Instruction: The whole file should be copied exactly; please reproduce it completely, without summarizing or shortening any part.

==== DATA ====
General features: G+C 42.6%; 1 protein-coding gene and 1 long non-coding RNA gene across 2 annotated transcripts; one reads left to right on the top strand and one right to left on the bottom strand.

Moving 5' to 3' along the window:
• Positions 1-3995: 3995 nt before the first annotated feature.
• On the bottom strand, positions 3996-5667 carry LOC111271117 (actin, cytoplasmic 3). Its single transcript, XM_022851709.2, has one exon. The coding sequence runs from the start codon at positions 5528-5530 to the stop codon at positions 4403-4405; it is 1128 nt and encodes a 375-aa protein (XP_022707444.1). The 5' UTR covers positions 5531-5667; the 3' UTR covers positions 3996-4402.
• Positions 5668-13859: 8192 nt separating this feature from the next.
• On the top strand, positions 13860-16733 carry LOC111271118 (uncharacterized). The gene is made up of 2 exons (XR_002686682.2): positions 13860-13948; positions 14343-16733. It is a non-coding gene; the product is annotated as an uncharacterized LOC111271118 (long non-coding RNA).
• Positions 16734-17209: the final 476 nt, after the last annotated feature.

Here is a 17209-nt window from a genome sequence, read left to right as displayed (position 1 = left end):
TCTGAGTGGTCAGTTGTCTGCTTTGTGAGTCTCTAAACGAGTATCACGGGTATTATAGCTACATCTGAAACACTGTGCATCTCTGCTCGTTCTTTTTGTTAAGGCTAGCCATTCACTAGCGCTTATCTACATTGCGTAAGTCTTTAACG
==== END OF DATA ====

General features: G+C 42.6%; 1 protein-coding gene and 1 long non-coding RNA gene across 2 annotated transcripts; one reads left to right on the top strand and one right to left on the bottom strand.

Moving 5' to 3' along the window:
• Positions 1-3995: 3995 nt before the first annotated feature.
• On the bottom strand, positions 3996-5667 carry LOC111271117 (actin, cytoplasmic 3). Its single transcript, XM_022851709.2, has one exon. The coding sequence runs from the start codon at positions 5528-5530 to the stop codon at positions 4403-4405; it is 1128 nt and encodes a 375-aa protein (XP_022707444.1). The 5' UTR covers positions 5531-5667; the 3' UTR covers positions 3996-4402.
• Positions 5668-13859: 8192 nt separating this feature from the next.
• On the top strand, positions 13860-16733 carry LOC111271118 (uncharacterized). The gene is made up of 2 exons (XR_002686682.2): positions 13860-13948; positions 14343-16733. It is a non-coding gene; the product is annotated as an uncharacterized LOC111271118 (long non-coding RNA).
• Positions 16734-17209: the final 476 nt, after the last annotated feature.

Here is a 17209-nt window from a genome sequence, read left to right as displayed (position 1 = left end):
TCTGAGTGGTCAGTTGTCTGCTTTGTGAGTCTCTAAACGAGTATCACGGGTATTATAGCTACATCTGAAACACTGTGCATCTCTGCTCGTTCTTTTTGTTAAGGCTAGCCATTCACTAGCGCTTATCTACATTGCGTAAGTCTTTAACG